Benefits The main benefit from this project is the increased flexibility that the use of an OER textbook supports. OER were introduced into three first- and second-year accounting courses, allowing the instructor to try the Lyryx application. The new Lyryx application is far more pedagogically sound because, instead of requiring students to enter answers into a template, students prepare the entire answer. Feedback provided by the Lyryx program allows students to identify their weaknesses, resulting in increased tutor contact where questions are more focused and specific, and which are mainly exceptions that need explaining. This demonstrates a significant shift, showing greater understanding and more independent learning supporting students to be better learners.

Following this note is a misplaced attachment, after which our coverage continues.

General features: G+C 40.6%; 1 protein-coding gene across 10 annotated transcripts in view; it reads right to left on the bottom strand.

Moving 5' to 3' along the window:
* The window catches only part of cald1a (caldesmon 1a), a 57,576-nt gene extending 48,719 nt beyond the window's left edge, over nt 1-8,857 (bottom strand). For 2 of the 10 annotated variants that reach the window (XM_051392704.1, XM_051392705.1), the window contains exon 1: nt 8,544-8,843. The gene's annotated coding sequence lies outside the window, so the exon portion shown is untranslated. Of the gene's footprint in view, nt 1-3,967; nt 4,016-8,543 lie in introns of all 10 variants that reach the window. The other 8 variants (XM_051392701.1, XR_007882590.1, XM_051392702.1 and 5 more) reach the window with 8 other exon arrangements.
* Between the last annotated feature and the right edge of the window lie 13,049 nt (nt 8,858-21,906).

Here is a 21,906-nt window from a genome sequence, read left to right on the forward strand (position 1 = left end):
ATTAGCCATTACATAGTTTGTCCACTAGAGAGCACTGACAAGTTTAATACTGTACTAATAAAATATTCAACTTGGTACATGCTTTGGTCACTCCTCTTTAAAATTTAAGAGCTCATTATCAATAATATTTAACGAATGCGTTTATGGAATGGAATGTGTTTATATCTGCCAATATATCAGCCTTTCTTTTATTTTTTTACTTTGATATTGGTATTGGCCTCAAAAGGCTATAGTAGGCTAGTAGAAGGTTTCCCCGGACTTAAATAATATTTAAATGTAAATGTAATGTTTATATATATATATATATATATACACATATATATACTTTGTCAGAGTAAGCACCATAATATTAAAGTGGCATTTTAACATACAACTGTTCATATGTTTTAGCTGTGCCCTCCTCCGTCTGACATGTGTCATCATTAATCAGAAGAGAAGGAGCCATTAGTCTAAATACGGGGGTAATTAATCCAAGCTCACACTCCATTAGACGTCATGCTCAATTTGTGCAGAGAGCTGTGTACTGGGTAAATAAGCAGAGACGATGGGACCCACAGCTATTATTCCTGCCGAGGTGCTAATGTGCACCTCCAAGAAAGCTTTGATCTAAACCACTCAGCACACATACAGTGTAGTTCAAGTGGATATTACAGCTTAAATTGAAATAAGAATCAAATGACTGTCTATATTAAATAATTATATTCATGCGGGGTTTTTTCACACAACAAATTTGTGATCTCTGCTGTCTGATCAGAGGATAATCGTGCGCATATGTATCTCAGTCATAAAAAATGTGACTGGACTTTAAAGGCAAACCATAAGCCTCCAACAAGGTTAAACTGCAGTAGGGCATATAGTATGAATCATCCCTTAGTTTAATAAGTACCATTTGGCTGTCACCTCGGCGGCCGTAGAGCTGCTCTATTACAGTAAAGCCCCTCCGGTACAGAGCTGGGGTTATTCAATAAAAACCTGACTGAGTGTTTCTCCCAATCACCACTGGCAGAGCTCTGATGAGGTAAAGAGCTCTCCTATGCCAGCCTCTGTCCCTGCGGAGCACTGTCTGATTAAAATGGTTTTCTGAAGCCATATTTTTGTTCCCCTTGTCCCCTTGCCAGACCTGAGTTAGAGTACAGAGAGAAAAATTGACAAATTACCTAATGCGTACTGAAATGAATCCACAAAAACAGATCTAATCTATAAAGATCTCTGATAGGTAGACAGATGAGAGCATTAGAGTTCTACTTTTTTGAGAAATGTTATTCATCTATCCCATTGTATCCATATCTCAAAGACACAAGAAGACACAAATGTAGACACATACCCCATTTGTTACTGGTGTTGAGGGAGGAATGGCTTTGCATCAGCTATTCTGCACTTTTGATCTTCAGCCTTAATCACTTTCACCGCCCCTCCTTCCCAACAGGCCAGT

Lyryx also had the effect of decreasing and even eliminating student cheating on assignments by avoiding formulaic responses and requiring answers showing their work towards the solution. Increased vigilance revealed no instance of cheating since the OER/ Lyryx implementation.
There are faculty time savings as Lyryx automatically assigns the grades algorithmically. In addition, Lyryx eliminated many of the technical problems common in using the commercial textbook's assessment tool for these courses.
Another important benefit is the students identified real value in the resources and so were very active in using the optional review questions and other content. In the first-year course, when given the option of completing one of two major assignments, many students did both, even though they got credit for one only.
The transition to teaching using OER was seamless. Students were not aware they were using OER. From their perspective, the OER learning resources looked familiar either as a textbook or as online content. Student achievement levels were the same with OER as with the commercial textbook; however, student satisfaction increased significantly with the use of the web-based assessment.